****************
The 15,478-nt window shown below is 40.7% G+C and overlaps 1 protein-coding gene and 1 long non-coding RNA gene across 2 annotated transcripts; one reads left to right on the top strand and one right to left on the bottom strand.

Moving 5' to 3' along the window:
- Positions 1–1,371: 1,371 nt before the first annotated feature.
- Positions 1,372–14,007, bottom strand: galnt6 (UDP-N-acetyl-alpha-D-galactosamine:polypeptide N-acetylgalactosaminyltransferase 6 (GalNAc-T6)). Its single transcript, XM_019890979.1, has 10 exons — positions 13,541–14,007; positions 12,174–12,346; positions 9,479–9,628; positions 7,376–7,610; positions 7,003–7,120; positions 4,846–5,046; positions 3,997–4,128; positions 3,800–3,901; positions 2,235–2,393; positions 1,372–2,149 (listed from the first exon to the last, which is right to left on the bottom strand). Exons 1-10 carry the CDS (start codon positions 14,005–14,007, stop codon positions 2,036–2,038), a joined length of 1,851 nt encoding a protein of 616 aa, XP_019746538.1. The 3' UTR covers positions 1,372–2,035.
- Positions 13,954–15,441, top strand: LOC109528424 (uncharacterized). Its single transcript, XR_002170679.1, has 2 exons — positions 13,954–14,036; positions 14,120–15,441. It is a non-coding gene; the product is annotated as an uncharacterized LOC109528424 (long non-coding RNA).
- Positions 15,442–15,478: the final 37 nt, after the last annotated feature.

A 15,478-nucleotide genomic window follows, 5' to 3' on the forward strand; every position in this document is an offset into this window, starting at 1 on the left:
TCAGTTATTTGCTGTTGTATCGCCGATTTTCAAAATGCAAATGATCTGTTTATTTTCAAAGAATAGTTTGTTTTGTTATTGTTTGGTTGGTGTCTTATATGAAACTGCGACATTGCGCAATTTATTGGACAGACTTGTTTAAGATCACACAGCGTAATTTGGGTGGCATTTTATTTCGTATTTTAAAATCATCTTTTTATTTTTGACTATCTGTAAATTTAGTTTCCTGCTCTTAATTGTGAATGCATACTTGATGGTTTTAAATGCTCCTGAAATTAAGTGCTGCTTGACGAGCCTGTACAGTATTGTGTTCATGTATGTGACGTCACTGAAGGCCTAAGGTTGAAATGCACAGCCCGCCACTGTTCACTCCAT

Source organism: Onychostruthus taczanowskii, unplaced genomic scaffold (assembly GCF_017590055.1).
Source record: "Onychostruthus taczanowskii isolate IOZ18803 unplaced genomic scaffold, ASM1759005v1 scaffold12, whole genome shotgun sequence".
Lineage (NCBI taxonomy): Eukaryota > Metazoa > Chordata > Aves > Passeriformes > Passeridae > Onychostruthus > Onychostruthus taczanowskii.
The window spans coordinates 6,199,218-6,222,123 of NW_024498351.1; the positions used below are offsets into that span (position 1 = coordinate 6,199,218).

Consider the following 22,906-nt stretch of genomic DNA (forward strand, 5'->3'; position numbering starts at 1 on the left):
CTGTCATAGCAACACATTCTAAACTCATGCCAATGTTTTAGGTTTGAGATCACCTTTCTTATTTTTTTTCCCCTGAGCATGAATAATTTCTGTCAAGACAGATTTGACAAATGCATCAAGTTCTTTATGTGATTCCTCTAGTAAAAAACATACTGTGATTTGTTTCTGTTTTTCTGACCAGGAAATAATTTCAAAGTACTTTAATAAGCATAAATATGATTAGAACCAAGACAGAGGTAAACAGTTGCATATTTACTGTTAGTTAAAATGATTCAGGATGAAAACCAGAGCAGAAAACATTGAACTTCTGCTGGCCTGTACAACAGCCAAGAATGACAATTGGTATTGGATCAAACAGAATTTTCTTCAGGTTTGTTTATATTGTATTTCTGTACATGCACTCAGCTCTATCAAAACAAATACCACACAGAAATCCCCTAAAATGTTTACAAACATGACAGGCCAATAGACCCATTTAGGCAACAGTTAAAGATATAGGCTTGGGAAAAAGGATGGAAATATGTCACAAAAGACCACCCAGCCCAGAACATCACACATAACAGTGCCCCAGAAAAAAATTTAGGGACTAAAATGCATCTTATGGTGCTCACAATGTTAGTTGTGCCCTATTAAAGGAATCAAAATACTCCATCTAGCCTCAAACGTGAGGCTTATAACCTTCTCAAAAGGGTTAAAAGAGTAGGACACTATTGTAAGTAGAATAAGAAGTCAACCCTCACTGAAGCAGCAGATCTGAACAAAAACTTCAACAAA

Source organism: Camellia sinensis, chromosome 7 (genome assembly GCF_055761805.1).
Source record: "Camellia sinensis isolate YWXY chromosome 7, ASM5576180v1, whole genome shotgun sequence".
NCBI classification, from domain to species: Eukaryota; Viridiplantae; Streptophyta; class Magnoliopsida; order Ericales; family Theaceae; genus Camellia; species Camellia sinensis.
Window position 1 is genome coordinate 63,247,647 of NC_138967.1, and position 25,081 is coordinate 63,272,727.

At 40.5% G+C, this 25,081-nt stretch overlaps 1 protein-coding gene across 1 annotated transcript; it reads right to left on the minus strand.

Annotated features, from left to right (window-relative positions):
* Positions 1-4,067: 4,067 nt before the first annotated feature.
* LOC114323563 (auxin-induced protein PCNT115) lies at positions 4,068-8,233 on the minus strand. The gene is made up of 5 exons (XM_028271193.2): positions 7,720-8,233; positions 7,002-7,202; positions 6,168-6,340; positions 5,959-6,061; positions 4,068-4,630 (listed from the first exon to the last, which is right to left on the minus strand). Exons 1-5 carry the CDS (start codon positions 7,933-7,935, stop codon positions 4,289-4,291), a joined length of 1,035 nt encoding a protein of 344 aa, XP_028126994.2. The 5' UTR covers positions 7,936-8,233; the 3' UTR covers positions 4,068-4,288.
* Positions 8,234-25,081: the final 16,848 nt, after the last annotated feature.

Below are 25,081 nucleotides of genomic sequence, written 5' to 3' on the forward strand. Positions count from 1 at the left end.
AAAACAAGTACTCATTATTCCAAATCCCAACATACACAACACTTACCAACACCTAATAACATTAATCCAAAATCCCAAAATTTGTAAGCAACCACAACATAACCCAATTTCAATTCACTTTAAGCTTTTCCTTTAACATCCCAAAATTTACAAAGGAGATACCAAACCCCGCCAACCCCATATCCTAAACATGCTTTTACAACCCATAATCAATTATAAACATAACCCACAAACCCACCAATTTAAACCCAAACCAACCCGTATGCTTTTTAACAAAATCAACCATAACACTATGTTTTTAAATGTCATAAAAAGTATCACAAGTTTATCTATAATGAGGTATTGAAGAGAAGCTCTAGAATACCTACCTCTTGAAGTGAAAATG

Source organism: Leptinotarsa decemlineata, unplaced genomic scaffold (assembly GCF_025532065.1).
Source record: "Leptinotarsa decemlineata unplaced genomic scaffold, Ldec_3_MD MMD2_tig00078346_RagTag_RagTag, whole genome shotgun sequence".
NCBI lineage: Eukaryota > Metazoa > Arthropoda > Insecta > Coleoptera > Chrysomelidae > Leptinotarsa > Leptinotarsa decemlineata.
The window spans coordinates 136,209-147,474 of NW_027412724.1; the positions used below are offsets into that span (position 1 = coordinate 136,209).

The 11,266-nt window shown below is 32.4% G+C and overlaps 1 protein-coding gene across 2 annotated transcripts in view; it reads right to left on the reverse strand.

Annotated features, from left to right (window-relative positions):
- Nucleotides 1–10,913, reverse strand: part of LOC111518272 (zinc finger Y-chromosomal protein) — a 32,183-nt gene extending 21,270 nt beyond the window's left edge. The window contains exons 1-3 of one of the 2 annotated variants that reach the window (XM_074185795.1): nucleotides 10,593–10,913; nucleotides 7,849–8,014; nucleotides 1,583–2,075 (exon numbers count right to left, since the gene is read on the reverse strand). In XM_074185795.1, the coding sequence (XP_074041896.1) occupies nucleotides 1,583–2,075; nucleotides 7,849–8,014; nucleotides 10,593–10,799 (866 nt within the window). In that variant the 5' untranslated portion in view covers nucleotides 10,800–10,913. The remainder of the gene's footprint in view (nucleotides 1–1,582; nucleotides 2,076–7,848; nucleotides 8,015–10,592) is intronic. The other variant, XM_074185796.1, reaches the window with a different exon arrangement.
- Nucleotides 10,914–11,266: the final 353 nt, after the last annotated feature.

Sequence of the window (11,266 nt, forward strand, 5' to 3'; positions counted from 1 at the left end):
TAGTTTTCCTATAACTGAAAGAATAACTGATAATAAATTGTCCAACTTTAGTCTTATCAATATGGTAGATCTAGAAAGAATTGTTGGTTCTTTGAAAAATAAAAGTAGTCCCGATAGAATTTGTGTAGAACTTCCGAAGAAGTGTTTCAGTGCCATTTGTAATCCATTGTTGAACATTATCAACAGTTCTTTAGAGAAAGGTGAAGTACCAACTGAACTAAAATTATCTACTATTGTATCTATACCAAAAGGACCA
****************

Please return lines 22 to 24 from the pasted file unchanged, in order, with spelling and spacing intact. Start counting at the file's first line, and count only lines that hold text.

* LOC114323563 (auxin-induced protein PCNT115) lies at positions 4,068-8,233 on the minus strand. The gene is made up of 5 exons (XM_028271193.2): positions 7,720-8,233; positions 7,002-7,202; positions 6,168-6,340; positions 5,959-6,061; positions 4,068-4,630 (listed from the first exon to the last, which is right to left on the minus strand). Exons 1-5 carry the CDS (start codon positions 7,933-7,935, stop codon positions 4,289-4,291), a joined length of 1,035 nt encoding a protein of 344 aa, XP_028126994.2. The 5' UTR covers positions 7,936-8,233; the 3' UTR covers positions 4,068-4,288.
* Positions 8,234-25,081: the final 16,848 nt, after the last annotated feature.

Below are 25,081 nucleotides of genomic sequence, written 5' to 3' on the forward strand. Positions count from 1 at the left end.